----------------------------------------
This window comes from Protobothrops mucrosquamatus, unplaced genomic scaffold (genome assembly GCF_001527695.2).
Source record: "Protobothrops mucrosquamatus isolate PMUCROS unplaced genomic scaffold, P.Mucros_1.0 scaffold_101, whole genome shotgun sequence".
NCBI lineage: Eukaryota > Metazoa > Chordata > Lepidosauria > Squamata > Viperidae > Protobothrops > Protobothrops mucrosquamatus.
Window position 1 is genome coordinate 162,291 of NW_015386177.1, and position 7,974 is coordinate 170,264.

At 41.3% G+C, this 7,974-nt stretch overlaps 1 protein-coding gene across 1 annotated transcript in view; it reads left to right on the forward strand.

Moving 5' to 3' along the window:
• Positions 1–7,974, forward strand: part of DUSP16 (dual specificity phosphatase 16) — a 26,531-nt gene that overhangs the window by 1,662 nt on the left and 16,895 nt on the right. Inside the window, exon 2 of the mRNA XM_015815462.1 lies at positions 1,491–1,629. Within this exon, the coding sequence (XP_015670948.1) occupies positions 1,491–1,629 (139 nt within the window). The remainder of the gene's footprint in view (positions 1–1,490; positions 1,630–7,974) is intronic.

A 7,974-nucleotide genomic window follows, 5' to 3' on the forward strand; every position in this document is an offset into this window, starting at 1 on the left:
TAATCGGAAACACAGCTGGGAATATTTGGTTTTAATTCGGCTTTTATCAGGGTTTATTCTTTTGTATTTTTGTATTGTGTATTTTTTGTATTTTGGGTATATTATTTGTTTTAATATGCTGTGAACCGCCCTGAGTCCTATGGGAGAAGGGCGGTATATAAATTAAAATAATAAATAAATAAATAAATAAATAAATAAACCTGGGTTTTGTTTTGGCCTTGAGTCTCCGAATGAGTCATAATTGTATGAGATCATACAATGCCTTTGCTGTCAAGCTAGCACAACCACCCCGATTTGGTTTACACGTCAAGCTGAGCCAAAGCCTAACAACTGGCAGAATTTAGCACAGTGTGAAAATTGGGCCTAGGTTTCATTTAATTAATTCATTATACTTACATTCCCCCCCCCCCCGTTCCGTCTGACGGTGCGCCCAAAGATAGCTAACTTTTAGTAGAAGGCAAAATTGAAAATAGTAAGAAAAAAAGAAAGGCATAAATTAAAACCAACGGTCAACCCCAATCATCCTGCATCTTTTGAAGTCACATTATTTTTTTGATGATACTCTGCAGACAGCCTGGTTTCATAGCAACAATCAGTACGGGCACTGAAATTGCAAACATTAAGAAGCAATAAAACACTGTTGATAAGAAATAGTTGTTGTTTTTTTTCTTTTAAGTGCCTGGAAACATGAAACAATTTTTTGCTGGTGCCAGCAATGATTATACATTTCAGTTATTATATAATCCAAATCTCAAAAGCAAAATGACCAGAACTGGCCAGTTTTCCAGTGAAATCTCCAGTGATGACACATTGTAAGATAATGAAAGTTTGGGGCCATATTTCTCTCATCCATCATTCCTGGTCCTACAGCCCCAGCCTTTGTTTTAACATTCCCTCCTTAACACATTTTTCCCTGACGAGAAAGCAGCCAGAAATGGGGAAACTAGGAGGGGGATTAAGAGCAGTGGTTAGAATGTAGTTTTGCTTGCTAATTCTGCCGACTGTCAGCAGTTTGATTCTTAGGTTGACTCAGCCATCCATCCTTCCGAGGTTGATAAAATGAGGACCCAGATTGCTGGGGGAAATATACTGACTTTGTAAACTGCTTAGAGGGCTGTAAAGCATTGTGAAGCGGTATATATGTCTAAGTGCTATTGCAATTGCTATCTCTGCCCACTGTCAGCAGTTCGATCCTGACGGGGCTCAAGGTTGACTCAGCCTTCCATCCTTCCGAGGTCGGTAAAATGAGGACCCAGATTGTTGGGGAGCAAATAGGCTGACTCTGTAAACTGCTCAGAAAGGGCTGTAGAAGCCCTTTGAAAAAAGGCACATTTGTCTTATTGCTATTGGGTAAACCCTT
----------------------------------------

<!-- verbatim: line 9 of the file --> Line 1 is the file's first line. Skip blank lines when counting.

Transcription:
TAATCGGAAACACAGCTGGGAATATTTGGTTTTAATTCGGCTTTTATCAGGGTTTATTCTTTTGTATTTTTGTATTGTGTATTTTTTGTATTTTGGGTATATTATTTGTTTTAATATGCTGTGAACCGCCCTGAGTCCTATGGGAGAAGGGCGGTATATAAATTAAAATAATAAATAAATAAATAAATAAATAAATAAACCTGGGTTTTGTTTTGGCCTTGAGTCTCCGAATGAGTCATAATTGTATGAGATCATACAATGCCTTTGCTGTCAAGCTAGCACAACCACCCCGATTTGGTTTACACGTCAAGCTGAGCCAAAGCCTAACAACTGGCAGAATTTAGCACAGTGTGAAAATTGGGCCTAGGTTTCATTTAATTAATTCATTATACTTACATTCCCCCCCCCCCCGTTCCGTCTGACGGTGCGCCCAAAGATAGCTAACTTTTAGTAGAAGGCAAAATTGAAAATAGTAAGAAAAAAAGAAAGGCATAAATTAAAACCAACGGTCAACCCCAATCATCCTGCATCTTTTGAAGTCACATTATTTTTTTGATGATACTCTGCAGACAGCCTGGTTTCATAGCAACAATCAGTACGGGCACTGAAATTGCAAACATTAAGAAGCAATAAAACACTGTTGATAAGAAATAGTTGTTGTTTTTTTTCTTTTAAGTGCCTGGAAACATGAAACAATTTTTTGCTGGTGCCAGCAATGATTATACATTTCAGTTATTATATAATCCAAATCTCAAAAGCAAAATGACCAGAACTGGCCAGTTTTCCAGTGAAATCTCCAGTGATGACACATTGTAAGATAATGAAAGTTTGGGGCCATATTTCTCTCATCCATCATTCCTGGTCCTACAGCCCCAGCCTTTGTTTTAACATTCCCTCCTTAACACATTTTTCCCTGACGAGAAAGCAGCCAGAAATGGGGAAACTAGGAGGGGGATTAAGAGCAGTGGTTAGAATGTAGTTTTGCTTGCTAATTCTGCCGACTGTCAGCAGTTTGATTCTTAGGTTGACTCAGCCATCCATCCTTCCGAGGTTGATAAAATGAGGACCCAGATTGCTGGGGGAAATATACTGACTTTGTAAACTGCTTAGAGGGCTGTAAAGCATTGTGAAGCGGTATATATGTCTAAGTGCTATTGCAATTGCTATCTCTGCCCACTGTCAGCAGTTCGATCCTGACGGGGCTCAAGGTTGACTCAGCCTTCCATCCTTCCGAGGTCGGTAAAATGAGGACCCAGATTGTTGGGGAGCAAATAGGCTGACTCTGTAAACTGCTCAGAAAGGGCTGTAGAAGCCCTTTGAAAAAAGGCACATTTGTCTTATTGCTATTGGGTAAACCCTT